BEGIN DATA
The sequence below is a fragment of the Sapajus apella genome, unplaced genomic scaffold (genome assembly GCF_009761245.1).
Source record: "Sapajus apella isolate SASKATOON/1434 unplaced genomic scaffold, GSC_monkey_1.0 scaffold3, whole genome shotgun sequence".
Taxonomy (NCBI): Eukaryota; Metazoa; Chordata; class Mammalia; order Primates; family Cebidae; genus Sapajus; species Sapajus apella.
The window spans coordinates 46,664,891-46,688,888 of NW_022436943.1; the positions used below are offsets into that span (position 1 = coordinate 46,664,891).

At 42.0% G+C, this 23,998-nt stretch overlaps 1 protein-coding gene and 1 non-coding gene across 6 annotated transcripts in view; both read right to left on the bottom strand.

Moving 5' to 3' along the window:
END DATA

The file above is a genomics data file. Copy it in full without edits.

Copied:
The sequence below is a fragment of the Sapajus apella genome, unplaced genomic scaffold (genome assembly GCF_009761245.1).
Source record: "Sapajus apella isolate SASKATOON/1434 unplaced genomic scaffold, GSC_monkey_1.0 scaffold3, whole genome shotgun sequence".
Taxonomy (NCBI): Eukaryota; Metazoa; Chordata; class Mammalia; order Primates; family Cebidae; genus Sapajus; species Sapajus apella.
The window spans coordinates 46,664,891-46,688,888 of NW_022436943.1; the positions used below are offsets into that span (position 1 = coordinate 46,664,891).

At 42.0% G+C, this 23,998-nt stretch overlaps 1 protein-coding gene and 1 non-coding gene across 6 annotated transcripts in view; both read right to left on the bottom strand.

Moving 5' to 3' along the window: